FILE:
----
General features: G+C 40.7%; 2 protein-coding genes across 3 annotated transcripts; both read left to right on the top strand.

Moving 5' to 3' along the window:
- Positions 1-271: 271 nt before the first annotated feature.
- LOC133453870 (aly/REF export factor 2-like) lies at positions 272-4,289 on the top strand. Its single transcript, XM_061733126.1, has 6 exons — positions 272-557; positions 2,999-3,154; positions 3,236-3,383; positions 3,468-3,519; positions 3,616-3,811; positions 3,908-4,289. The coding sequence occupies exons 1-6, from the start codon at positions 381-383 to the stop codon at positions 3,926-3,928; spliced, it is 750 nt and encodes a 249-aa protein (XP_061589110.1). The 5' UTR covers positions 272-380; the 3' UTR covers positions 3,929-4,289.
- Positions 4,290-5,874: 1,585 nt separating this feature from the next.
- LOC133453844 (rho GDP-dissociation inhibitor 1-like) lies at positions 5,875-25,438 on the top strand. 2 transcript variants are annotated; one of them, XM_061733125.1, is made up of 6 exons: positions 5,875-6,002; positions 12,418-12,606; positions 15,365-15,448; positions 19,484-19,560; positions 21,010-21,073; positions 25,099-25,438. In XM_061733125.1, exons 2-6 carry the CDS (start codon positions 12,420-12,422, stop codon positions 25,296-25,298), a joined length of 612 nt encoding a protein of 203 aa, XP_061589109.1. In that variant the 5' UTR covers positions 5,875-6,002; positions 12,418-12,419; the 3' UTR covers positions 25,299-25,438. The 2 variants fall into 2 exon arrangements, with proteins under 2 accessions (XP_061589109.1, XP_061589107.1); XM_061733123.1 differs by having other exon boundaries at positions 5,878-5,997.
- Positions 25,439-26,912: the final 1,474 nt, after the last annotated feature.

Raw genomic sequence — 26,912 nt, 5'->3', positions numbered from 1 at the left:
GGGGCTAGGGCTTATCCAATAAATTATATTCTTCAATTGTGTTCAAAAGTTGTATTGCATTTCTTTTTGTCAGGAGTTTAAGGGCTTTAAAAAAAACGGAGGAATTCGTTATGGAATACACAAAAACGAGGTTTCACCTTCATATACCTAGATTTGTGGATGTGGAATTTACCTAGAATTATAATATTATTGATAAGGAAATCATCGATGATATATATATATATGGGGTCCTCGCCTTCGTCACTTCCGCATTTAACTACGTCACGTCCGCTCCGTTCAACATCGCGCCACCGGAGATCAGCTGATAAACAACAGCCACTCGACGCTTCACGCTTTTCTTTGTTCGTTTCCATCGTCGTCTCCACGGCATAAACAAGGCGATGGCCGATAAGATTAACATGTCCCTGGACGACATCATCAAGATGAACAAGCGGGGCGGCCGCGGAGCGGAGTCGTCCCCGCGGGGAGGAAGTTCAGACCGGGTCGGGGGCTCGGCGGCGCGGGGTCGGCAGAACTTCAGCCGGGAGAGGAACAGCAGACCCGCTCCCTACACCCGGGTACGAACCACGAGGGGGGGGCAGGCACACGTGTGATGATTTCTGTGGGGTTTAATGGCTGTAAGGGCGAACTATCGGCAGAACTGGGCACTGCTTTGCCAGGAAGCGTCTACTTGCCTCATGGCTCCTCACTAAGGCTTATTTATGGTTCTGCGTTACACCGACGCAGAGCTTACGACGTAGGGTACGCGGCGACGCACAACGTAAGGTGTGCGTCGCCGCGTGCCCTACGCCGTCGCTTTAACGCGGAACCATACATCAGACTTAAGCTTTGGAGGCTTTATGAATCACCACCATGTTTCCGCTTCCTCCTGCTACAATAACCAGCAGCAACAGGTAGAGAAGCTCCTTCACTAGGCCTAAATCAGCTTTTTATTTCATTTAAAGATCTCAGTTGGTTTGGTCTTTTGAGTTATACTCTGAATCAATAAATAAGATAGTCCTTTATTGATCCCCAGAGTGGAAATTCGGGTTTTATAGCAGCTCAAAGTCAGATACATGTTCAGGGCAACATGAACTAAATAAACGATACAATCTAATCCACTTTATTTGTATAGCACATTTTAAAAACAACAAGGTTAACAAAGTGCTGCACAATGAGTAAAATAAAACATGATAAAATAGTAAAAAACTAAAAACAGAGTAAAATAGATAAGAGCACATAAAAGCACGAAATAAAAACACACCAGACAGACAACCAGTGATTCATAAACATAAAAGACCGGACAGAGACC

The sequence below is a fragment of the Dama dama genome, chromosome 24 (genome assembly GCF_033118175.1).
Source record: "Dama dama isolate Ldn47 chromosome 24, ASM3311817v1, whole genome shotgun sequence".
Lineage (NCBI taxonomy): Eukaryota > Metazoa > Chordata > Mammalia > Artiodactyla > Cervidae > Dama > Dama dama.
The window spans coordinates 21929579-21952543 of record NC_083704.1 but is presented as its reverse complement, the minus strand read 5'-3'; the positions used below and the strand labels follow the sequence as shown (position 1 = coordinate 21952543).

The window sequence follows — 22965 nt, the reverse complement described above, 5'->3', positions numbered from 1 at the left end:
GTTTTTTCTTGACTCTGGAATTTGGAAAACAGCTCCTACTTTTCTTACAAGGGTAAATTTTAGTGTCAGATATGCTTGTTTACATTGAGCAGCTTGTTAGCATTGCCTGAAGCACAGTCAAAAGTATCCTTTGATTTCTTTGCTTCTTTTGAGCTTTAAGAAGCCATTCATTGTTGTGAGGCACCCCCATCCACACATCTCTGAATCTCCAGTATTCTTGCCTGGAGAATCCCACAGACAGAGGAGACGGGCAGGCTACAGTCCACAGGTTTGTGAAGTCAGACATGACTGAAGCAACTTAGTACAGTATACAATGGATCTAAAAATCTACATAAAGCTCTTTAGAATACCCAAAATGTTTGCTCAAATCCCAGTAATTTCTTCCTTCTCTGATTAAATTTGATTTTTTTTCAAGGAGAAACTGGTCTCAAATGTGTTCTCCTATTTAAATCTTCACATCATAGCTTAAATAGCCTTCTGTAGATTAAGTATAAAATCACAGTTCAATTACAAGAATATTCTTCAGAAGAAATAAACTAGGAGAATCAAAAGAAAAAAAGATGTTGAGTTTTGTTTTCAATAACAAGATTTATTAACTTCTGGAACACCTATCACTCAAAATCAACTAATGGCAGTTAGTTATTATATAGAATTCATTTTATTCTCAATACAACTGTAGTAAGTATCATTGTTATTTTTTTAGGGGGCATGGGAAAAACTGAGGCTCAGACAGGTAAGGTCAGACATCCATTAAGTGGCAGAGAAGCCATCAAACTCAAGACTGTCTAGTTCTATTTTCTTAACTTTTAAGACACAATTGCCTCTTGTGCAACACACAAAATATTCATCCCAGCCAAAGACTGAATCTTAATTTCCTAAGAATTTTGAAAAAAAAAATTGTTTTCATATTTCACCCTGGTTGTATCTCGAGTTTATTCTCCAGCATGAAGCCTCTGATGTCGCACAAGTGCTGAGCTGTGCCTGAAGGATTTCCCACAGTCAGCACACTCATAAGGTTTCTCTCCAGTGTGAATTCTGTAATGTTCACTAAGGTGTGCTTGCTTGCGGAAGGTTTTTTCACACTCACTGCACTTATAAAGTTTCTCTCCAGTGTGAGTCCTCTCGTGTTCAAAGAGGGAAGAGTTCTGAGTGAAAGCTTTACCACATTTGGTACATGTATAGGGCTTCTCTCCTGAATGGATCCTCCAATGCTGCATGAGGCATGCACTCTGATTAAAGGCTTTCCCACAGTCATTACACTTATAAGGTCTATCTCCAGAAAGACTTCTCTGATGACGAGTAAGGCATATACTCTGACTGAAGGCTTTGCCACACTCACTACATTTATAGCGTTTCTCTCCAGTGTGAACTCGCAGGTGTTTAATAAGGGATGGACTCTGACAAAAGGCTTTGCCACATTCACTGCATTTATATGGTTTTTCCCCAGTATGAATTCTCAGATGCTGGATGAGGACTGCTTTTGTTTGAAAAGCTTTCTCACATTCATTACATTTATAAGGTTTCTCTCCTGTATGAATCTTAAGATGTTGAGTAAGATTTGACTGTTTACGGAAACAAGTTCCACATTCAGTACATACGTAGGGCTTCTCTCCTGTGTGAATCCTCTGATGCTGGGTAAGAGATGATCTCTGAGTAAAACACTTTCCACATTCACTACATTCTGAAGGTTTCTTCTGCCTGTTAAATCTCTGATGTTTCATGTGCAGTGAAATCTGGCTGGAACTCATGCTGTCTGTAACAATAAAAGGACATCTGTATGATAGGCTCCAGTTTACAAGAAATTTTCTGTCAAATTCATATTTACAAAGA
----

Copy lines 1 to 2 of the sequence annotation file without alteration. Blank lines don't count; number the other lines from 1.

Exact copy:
General features: G+C 40.7%; 2 protein-coding genes across 3 annotated transcripts; both read left to right on the top strand.

Moving 5' to 3' along the window: